02 June, 2008

Internet Safety V

Much to the contrary to popular practice, media literacy is not acquired by sitting hours (days, weeks, months) in front of a television screen, or computer monitor playing computer games, or creating a profile on Facebook and collecting “friends”. It is about interaction, communication, and presentation. It’s about creating content and discussion. Here’s a video, that admittedly goes too far in making it’s point, but that is British humour for you:

In my childhood, literacy was about learning to read and write. If I were to define these activities in our children’s world, I’d say that media literacy is about consuming and creating: consuming information and creating content. As parents, we have the responsibility to supervise and encourage our children to participate in both activities. When they are young (3-10 years), it is more important to stress the creative direction (i.e., creating content). Later on, the consuming/informing part will grow in significance. But hopefully, not to a degree that it overshadows the creative part.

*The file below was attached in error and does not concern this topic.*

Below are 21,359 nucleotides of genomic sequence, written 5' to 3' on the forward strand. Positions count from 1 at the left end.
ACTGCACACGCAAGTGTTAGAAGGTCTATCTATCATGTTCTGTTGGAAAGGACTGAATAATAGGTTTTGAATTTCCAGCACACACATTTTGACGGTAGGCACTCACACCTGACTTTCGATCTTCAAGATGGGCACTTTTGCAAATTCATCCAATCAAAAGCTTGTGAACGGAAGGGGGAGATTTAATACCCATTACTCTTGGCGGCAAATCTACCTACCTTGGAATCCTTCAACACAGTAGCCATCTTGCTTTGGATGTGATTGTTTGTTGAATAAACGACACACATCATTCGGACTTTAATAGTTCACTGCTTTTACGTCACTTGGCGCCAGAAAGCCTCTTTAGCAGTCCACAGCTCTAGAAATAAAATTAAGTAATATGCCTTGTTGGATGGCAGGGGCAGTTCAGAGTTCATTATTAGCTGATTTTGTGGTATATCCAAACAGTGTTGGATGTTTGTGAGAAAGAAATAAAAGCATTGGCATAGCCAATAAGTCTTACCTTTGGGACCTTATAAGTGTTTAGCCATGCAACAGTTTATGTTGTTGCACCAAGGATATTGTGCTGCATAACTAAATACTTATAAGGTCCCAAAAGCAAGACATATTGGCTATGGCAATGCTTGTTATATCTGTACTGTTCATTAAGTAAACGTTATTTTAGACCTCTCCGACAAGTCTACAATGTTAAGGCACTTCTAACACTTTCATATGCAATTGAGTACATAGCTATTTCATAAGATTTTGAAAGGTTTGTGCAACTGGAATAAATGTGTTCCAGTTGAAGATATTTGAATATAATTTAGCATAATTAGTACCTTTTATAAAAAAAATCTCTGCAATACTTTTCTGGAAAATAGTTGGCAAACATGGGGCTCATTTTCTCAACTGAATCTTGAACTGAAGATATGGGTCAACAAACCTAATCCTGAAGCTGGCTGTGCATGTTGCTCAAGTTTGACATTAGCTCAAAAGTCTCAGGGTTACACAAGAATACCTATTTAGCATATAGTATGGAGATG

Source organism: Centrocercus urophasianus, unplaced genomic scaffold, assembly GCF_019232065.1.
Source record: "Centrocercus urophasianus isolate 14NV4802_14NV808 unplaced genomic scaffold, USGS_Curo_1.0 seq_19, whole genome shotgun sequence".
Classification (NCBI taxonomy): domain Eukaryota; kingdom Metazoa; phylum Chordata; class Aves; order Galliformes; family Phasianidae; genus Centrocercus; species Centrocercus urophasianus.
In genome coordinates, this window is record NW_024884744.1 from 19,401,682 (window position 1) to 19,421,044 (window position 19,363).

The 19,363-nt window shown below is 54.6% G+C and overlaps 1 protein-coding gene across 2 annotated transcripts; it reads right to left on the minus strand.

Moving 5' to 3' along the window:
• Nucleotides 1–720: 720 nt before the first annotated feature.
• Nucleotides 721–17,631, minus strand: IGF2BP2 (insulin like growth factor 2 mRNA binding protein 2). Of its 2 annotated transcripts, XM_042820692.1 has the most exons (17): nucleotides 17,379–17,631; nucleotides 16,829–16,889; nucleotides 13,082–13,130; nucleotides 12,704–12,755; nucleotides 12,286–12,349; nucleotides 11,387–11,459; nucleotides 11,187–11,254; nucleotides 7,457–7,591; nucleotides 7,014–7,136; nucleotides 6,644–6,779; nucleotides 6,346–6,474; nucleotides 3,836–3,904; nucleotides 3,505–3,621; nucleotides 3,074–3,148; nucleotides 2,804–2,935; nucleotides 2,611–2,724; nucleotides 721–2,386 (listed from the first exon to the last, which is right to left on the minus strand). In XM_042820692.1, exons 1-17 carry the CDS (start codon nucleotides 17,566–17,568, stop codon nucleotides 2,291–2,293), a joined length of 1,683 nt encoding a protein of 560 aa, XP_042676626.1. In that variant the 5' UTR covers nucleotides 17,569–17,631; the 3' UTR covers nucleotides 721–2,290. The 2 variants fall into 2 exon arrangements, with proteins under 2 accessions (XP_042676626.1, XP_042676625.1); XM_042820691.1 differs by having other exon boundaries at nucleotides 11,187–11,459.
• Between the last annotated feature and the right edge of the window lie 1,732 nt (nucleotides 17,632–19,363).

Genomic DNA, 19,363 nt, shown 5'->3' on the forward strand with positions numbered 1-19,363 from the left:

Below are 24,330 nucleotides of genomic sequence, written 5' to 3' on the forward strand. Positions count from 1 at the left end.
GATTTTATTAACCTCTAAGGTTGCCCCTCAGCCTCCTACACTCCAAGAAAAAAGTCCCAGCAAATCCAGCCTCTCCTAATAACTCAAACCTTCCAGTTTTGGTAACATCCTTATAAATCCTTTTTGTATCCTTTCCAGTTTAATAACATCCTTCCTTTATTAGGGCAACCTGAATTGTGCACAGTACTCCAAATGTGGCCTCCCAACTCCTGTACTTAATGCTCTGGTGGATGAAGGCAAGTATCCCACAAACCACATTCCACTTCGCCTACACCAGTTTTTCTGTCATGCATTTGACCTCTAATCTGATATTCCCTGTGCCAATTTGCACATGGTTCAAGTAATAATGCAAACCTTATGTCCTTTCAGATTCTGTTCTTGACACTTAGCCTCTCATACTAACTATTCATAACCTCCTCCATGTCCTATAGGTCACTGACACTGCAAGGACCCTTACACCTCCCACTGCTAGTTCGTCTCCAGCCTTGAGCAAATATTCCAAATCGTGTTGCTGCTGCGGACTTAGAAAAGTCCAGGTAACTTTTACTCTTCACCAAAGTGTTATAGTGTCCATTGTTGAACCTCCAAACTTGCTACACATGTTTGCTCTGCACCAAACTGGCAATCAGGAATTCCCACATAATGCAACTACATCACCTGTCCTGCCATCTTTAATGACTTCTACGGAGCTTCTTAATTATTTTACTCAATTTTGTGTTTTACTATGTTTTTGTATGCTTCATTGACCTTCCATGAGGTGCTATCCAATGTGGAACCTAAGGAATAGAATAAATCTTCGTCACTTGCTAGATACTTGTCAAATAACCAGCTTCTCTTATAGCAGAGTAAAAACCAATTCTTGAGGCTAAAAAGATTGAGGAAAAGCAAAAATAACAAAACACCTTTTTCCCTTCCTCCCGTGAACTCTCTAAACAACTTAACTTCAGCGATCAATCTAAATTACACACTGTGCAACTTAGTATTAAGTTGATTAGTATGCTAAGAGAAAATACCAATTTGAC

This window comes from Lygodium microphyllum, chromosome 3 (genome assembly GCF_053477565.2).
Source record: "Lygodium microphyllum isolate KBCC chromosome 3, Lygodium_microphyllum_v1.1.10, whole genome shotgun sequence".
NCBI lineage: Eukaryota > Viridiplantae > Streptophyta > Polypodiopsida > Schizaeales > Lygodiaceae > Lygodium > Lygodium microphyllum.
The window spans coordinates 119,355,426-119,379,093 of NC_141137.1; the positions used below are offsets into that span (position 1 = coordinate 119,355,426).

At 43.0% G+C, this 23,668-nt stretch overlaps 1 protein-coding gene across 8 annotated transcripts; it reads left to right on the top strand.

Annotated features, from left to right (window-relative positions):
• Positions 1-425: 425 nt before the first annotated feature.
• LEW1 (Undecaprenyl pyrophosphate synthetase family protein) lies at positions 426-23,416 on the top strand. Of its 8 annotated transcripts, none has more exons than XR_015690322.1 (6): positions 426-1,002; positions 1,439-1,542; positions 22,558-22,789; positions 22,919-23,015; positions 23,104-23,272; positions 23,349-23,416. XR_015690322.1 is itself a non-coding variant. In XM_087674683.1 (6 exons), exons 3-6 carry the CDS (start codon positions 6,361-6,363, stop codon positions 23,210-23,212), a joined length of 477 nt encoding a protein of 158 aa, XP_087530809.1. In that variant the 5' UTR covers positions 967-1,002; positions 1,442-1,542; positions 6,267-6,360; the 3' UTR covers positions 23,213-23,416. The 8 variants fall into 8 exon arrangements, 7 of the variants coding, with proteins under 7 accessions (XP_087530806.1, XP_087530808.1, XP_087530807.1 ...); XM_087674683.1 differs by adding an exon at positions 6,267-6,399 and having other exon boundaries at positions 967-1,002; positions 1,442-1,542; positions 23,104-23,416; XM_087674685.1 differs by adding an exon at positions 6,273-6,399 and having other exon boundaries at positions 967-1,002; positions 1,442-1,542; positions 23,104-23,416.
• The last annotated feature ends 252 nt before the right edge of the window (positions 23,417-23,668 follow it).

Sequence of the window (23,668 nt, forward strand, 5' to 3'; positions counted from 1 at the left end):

Last Friday, I held a lecture at the Universtity of Kiel about this topic to teaching students. One of the presentations concerns storytelling methods, techniques, and technologies. My message to parents and educators is to see the process of creating content as just storytelling. A skill our children very much need.
Storytelling is, for most young people, best told visually, orally, or in movement or dance. Only a small percentage of people on this earth, can write down their stories on paper with the same beauty and fluidity as they can tell the story through other means. It is unfortunate, that our schools still concentrate highly on written text. It is, of course, vitally important for our children to learn to read and write. I am no disputing this. I just think that we should offer our children more opportunities to explore and express their world through other means.

There is a wealth of Wed 2.0 applications, tools, and services for free or for a minimal charge. For those of you wanting to know about the range of possibilities, I’d suggest starting here:

The best starting point is commoncraft videos
Other videos you can find in TeacherTube or YouTube
Good educational blogs (1, 2)
RSS links to various tools (1)
Online Dictionaries (1,2)

The reasons for doing this can be found in what all of these leaders of education are saying:

If you wish to know what sort of projects you can make with your children, write me an email (address in sidebar). Include your children’s ages, interests, school level, and present use of media. I’d be happy to send you some suggestions.

No comments:

Post a Comment